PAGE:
What Should Conservative Lower Court Judges Do With Liberal Supreme Court Precedents?

In his initial reaction to the Sixth Circuit decision upholding the mandate, Cato’s Ilya Shapiro made the following comment:

While a progressive like Judge Martin could be expected to accept any exercise of federal power, it is shocking that an avowed constitutionalist like Judge Sutton requires Congress to show only a rational basis behind what it does—a “reasonable fit” between the means it chooses and the ends of regulating interstate commerce—to survive constitutional scrutiny. Under such logic, Congress can do anything it wants so far as it is essential to a larger regulatory scheme. That cannot be the law.

To me, the striking thing about such criticisms is that they take the analysis in Judge Sutton’s opinion as if they represented Judge Sutton’s personal views. But Judge Sutton’s opinion is pretty clear that he’s not providing his own opinions: the rational basis test was the Supreme Court’s in Comstock. Similarly, Judge Sutton’s statements about as-applied challenges have been much criticized on this blog, but in fact are directly rooted in recent Supreme Court precedent, see, e.g., Sabri.

The underlying question, I think, is what conservatives and libertarians want conservative lower-court judges to do with liberal Supreme Court precedents. There are two basic options, I think. My sense is that some conservatives and libertarians want those lower-court judges to bend the law to try to correct what they see as the Supreme Court’s mistakes. They should construe ambiguity to push the law in the right direction, and generally try to push and prod the law in to make it better (“right” and “better” at least from a conservative/libertarian perspective). From that perspective, Judge Sutton’s opinion is a failure, much like Judge Easterbrook’s opinion in McDonald was a failure.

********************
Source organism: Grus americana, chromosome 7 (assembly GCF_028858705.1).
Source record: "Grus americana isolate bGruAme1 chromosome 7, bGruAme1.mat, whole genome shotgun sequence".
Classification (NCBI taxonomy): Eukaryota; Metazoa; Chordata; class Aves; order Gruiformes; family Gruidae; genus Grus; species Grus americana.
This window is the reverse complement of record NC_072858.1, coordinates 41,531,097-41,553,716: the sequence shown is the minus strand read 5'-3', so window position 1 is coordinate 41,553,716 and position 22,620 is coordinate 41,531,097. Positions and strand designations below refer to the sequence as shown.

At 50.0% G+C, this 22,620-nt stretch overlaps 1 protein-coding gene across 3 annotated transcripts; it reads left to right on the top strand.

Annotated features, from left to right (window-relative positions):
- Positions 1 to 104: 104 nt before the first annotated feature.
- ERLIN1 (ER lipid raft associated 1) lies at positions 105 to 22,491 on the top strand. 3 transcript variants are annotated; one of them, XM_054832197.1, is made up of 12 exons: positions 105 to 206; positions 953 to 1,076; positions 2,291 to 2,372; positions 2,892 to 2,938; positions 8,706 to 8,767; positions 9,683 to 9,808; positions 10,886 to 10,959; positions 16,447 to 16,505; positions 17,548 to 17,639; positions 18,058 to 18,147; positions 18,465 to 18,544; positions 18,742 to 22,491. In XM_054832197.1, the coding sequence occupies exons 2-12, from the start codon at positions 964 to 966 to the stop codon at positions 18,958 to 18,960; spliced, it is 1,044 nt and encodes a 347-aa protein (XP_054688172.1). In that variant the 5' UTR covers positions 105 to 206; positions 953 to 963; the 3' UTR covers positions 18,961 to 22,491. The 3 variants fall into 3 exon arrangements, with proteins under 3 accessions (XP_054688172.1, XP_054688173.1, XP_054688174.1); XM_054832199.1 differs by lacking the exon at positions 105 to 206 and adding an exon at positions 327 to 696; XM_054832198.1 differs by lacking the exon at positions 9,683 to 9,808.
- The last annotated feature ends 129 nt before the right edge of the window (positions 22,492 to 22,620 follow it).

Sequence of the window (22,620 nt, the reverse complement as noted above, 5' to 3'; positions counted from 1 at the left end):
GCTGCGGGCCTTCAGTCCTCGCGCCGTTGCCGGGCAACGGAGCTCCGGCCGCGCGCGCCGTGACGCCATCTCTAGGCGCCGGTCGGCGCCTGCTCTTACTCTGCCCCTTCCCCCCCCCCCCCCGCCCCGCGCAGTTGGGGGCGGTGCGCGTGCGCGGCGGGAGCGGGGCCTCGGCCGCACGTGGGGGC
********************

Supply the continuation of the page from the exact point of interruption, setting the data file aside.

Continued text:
On the other hand, others would say that lower-court judges should apply those liberal Supreme Court precedents honestly and fairly just as they should all Supreme Court precedents. From this perspective, lower court judges should be ignoring the perceived correctness or incorrectness of Supreme Court precedents (or their political valences) and instead should just apply them as legal technocrats would: The job of lower court judge is just to be faithful to the Supreme Court’s precedents, and not to be faithful to some broader vision of the Constitution. From that perspective, Judge Sutton’s opinion is a success, I think, much like Judge Easterbrook’s opinion in McDonald was a success.

As regular readers no doubt can guess, my own view is the latter. As I see it, a conservative Reinhardt is still a Reinhardt: Given that no two judges agree on the “right direction” of the law, letting every lower court judge decide cases in furtherance of their own vision of rightness is perilously close to just letting everyone do what they feel like doing. Of course, this doesn’t mean that the Supreme Court can’t change the law: The Justices aren’t bound by their own precedents, and they are free to change course if they think it proper to do so. But lower court judges have a different job than do Supreme Court Justices: They’re stuck following existing Supreme Court law, and we should want them to follow that law whether we like that law or not.